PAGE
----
The GreenDesert.org is dedicated to sustainable living in the city by using simple techniques that lessen the footprint on the environment. The goal is to encourage, inspire and inform people about the benefits of a simpler, less materialistic lifestyle, and to teach the importance of protecting our natural environment. If we can make the desert green, we can be green anywhere.
This is the VOA Special English Agriculture Report, from http://voaspecialenglish.com | http://facebook.com/voalearningenglish
Old properties and empty lots in cities and towns around the United States are finding new life as urban farms. EcoCity Farms in Edmonston, Maryland, is located near shopping centers, car repair shops and homes. The neighborhood is a working-class community. People do not have very much money, and they have limited access to fresh food in markets. Over the past two years, the farm has attracted volunteers from the community like Marcy Clark. She schools her four children at home. On a recent day she brought them to EcoCity Farms for a lesson. Her children harvested rows of spinach, mustard greens, lettuce, Swiss chard and carrots. "It's important that the children understand the connection between the food that they eat, the soil, the air, the pollution, how all this is connected to their well-being," she says. Her son Alston agrees: "You connect with the earth, where your food comes from. You appreciate the food a little bit more." Margaret Morgan-Hubbard started EcoCity Farms. She thinks of it as a place where people can learn to live healthier lives. "Our view is that what happens in a community, influences the culture of that community. So our idea was growing food in a community and showing that you can have farms even in urban areas, redefines what's possible in that area, in that community and brings people together." "Every piece of what we do here is a demonstration to show people everything about how to have a sustainable community," she says. That means not only farming food and raising chickens and bees, but improving the soil with compost made from food waste. Sixteen wooden bins are filled with worms. Their job is to eat the food waste and help make it into compost. EcoCity Farms is an "off the grid" experimental operation. The farm gets its power not from the local electricity grid but from the sun with solar panels. In winter, the greenhouses are heated using a geothermal system. Buried tubes pump air at underground temperature -- thirteen degrees Celsius -- into the structures. Vegetables can be grown all year. So once a week, all winter long, neighbors can come to the farm and pick up a share of the harvest. For VOA Special English, I'm Carolyn Presutti. You can find two videos about EcoCity Farms -- including one about the composting worms -- at voaspecialenglish.com.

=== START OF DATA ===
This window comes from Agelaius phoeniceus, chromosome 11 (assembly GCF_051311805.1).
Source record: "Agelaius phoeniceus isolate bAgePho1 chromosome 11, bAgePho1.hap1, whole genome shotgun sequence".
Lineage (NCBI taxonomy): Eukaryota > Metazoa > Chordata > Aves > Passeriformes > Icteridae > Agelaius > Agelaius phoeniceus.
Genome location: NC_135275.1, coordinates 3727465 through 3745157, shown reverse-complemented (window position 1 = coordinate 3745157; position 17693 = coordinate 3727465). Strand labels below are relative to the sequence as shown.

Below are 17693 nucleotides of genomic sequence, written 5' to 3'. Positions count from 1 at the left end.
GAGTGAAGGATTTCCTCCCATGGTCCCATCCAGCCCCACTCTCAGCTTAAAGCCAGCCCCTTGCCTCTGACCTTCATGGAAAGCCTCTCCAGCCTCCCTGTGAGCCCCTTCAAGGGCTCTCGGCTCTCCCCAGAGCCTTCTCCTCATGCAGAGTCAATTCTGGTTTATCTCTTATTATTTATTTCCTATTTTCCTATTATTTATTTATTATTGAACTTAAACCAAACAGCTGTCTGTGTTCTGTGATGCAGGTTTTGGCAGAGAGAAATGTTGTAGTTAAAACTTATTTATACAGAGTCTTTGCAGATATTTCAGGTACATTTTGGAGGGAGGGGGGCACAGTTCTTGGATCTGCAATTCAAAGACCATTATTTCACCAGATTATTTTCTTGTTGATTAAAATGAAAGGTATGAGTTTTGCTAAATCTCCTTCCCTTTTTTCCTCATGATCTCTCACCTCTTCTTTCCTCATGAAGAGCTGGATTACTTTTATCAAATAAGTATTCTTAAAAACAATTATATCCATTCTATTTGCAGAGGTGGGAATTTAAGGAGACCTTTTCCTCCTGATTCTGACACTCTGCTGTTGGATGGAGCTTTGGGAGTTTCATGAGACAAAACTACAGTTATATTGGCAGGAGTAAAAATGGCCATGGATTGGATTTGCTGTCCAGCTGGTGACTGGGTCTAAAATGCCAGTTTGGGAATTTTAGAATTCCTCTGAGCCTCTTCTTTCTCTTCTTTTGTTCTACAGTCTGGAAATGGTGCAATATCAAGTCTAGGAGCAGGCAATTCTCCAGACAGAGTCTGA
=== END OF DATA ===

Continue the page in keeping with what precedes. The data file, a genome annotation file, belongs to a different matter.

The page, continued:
(Adapted from a radio program broadcast 06Mar2012)
Controversy and scandal marred Michael Jackson's reputation as the most influential entertainer of all time, however a new book about the King of Pop aims to change that. Joseph Vogel, a doctoral candidate in the University of Rochester's English Department, says he wrote "Man in the Music: The Creative Life and Work of Michael Jackson" to fill a void left by all the books that focused on tabloid gossip rather than his music. Although Michael Jackson's legacy as an artist has received less attention in recent years, Vogel says his work puts him in the cultural pantheon of icons like the Beatles and Elvis Presley.